•The Supreme Court’s decision is a resounding victory for public health - Bintou Camara, Director of Africa Programmes at the Campaign for Tobacco-Free Kids.
•Today’s decision sends an unequivocal message that African governments can and should move ahead with efforts to reduce tobacco use even in the face of legal challenges from tobacco companies.
International groups have praised the Supreme Court for upholding the 2014 Tobacco Control Regulations in its ruling on Tuesday.
Justice Njoki Ndung'u ruled that the regulations conform to the Constitution, whose main goal is to protect health and lives of Kenyans.
The regulations, published by the Cabinet Secretary for Health in December 2014, make it mandatory for all tobacco manufacturers and all dealers to pay a new tax of two per cent of the value of tobacco products manufactured or imported by the manufacturer or dealer in a financial year.
US-based Campaign for Tobacco-Free Kids said the ruling sends an unequivocal message that African governments can and should move ahead with efforts to reduce tobacco use even in the face of legal challenges from tobacco companies.
“The Supreme Court’s decision is a resounding victory for public health and allows the government to implement a law that will help protect Kenyans from the devastating consequences of tobacco use,” said Bintou Camara, Director of Africa Programmes at the Campaign for Tobacco-Free Kids.
The CTFK is a Washington DC-based non-profit that advocates in favor of reducing tobacco consumption.
Camara said as a party to the World Health Organization Framework Convention on Tobacco Control, Kenya has international obligations to implement evidence-based measures to reduce tobacco use.
She noted the ruling is yet a blow for BAT, a company currently under investigation by the Serious Fraud Office in the United Kingdom and in Kenya for the alleged bribery of government officials in multiple African countries to influence MPs, gain advantages over competitors and undermine tobacco control policies, as documented in a 2015 BBC investigative report
“BAT’s claims in a press release issued this morning that it makes significant economic contributions to Kenya are complete nonsense. The costs of treating the death and disease caused by smoking in Kenya – diseases like heart disease, lung disease and cancer – far outweigh any supposed contribution the company makes,” she said in a statement.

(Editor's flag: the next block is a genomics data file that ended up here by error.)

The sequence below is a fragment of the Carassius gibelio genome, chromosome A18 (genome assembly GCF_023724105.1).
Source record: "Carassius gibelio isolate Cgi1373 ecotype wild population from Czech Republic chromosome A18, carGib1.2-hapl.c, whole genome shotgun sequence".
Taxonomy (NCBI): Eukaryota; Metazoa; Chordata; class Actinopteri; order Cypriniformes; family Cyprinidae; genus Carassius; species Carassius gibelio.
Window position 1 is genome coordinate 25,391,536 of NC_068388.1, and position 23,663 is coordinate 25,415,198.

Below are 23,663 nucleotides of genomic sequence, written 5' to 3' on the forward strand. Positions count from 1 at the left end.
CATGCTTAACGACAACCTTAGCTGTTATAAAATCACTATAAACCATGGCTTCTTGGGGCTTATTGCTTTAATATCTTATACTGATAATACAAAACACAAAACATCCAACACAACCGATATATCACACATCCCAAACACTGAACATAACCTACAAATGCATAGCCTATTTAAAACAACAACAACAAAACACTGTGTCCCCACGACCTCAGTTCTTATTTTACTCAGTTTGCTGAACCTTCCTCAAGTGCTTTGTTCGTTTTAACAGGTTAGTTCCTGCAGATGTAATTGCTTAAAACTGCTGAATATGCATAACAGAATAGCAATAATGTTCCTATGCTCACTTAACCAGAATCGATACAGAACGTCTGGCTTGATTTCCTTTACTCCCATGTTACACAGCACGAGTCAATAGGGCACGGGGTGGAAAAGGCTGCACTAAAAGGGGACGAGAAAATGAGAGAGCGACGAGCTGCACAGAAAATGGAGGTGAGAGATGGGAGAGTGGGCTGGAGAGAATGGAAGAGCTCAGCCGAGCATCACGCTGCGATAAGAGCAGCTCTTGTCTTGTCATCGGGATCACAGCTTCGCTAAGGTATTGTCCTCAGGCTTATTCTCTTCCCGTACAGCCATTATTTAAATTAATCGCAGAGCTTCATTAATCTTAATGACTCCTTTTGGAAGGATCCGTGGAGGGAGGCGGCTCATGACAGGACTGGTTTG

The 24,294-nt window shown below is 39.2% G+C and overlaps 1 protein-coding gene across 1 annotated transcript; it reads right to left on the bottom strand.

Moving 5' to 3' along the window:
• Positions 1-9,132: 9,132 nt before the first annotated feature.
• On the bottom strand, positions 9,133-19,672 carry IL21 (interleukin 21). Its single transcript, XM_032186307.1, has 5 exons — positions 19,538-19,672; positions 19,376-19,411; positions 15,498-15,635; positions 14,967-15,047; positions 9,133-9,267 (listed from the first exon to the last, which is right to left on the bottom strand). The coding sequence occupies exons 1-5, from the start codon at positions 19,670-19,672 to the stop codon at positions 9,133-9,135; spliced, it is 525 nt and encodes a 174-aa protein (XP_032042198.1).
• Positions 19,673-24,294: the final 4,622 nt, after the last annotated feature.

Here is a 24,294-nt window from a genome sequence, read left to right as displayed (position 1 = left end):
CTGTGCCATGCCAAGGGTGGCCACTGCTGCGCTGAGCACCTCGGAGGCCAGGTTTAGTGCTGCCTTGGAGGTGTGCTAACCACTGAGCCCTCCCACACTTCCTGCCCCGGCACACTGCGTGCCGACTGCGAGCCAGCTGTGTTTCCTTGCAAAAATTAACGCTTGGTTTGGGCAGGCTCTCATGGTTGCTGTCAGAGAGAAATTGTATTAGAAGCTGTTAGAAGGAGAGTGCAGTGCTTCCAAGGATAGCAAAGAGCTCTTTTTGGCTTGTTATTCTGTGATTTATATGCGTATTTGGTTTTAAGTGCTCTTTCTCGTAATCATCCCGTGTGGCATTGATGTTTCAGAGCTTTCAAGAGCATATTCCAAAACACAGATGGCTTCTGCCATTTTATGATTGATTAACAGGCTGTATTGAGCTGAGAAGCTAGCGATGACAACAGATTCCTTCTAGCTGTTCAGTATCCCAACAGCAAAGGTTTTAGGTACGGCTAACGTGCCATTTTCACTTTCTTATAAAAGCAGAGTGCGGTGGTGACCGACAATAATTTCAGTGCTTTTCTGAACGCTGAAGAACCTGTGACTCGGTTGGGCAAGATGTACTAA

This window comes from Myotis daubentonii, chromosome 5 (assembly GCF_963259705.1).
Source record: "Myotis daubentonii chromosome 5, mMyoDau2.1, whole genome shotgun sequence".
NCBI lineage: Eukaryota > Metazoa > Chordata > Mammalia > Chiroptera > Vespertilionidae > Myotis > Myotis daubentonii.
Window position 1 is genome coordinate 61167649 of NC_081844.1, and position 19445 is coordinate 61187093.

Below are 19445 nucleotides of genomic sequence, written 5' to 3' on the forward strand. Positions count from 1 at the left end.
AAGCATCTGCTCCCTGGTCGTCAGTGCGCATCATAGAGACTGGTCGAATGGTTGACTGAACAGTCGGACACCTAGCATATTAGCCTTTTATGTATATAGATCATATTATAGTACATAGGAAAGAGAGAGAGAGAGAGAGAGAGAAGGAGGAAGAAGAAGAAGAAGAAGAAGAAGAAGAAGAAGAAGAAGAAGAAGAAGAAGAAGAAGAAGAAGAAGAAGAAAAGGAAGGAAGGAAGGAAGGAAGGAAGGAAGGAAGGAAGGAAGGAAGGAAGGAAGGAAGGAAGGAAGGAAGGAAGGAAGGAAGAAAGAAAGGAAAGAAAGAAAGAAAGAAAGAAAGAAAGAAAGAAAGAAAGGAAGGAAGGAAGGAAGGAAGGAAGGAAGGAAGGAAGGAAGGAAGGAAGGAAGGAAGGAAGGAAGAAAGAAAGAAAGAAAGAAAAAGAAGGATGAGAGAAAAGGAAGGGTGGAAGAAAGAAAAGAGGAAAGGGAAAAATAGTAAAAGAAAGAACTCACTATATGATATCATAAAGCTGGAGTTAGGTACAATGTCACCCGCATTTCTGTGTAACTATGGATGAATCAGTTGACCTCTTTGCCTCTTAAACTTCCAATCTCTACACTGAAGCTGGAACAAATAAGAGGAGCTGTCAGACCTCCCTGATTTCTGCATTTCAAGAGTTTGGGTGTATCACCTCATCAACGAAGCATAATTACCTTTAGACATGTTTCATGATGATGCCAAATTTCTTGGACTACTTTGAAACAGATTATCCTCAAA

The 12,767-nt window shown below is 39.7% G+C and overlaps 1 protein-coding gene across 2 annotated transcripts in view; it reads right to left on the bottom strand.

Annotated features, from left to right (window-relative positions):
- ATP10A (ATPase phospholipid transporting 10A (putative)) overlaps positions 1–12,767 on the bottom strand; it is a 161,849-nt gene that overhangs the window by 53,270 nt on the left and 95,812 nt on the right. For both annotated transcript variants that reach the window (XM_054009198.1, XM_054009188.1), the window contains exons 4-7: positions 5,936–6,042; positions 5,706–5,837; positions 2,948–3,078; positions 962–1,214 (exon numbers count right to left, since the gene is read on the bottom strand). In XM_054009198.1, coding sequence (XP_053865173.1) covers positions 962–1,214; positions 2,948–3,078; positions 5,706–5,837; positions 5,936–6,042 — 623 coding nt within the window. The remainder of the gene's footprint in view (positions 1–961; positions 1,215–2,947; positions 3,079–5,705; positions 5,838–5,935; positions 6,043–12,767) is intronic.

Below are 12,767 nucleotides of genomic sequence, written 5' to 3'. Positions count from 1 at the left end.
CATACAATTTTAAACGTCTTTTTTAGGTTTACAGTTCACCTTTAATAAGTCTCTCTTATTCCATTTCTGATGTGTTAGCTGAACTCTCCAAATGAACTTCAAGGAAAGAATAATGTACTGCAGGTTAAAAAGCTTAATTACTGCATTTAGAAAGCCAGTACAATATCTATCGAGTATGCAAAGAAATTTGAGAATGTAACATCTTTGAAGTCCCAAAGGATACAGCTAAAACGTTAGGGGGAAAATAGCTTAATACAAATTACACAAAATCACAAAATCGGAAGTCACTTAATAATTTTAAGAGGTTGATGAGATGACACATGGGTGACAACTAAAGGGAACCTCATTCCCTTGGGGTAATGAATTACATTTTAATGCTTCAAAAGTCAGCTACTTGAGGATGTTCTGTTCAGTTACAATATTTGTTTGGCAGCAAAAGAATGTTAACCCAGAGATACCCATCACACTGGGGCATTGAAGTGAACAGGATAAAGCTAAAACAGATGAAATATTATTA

The ruling follows a similar decision against BAT by the Constitutional Court of Uganda earlier this year, where BAT tried to challenge strong tobacco control laws in Uganda including smoke-free public places and a ban on tobacco sales to anyone under 21.
“We congratulate the government of Kenya for its resolve in standing up to Big Tobacco,” Camara said.
“Today’s decision sends an unequivocal message that African governments can and should move ahead with efforts to reduce tobacco use even in the face of legal challenges from tobacco companies.”
Separately, the African Tobacco Control Alliance commended the judiciary for its determination to uphold the health of Kenyans.
“Today’s ruling in favour of the regulations for the third and definitely the last time, proves that Kenya values the health and wellbeing of its people, and stands firm against the tobacco industry’s tactics to block or delay the adoption and implementation of effective tobacco control policies,” said Leonce Sessou, the executive secretary the alliance.
ATCA is a Togo-based tobacco control organization, which monitors developments in pursuit of a tobacco-free continent.
Sessou noted that Kenya’s Tobacco Control Act 2007 will now be fully implemented and will greatly contribute to the protection of the lives of millions of Kenyans from the harmful effects of tobacco.
“Kenya’s triumph offers hope for the challenges ahead and reassures us that public health will prevail when forces are united against the tobacco industry and judicial authorities ensure the strict respect of countries’ legal frameworks,” he said.
Tobacco use is the world’s leading cause of preventable death.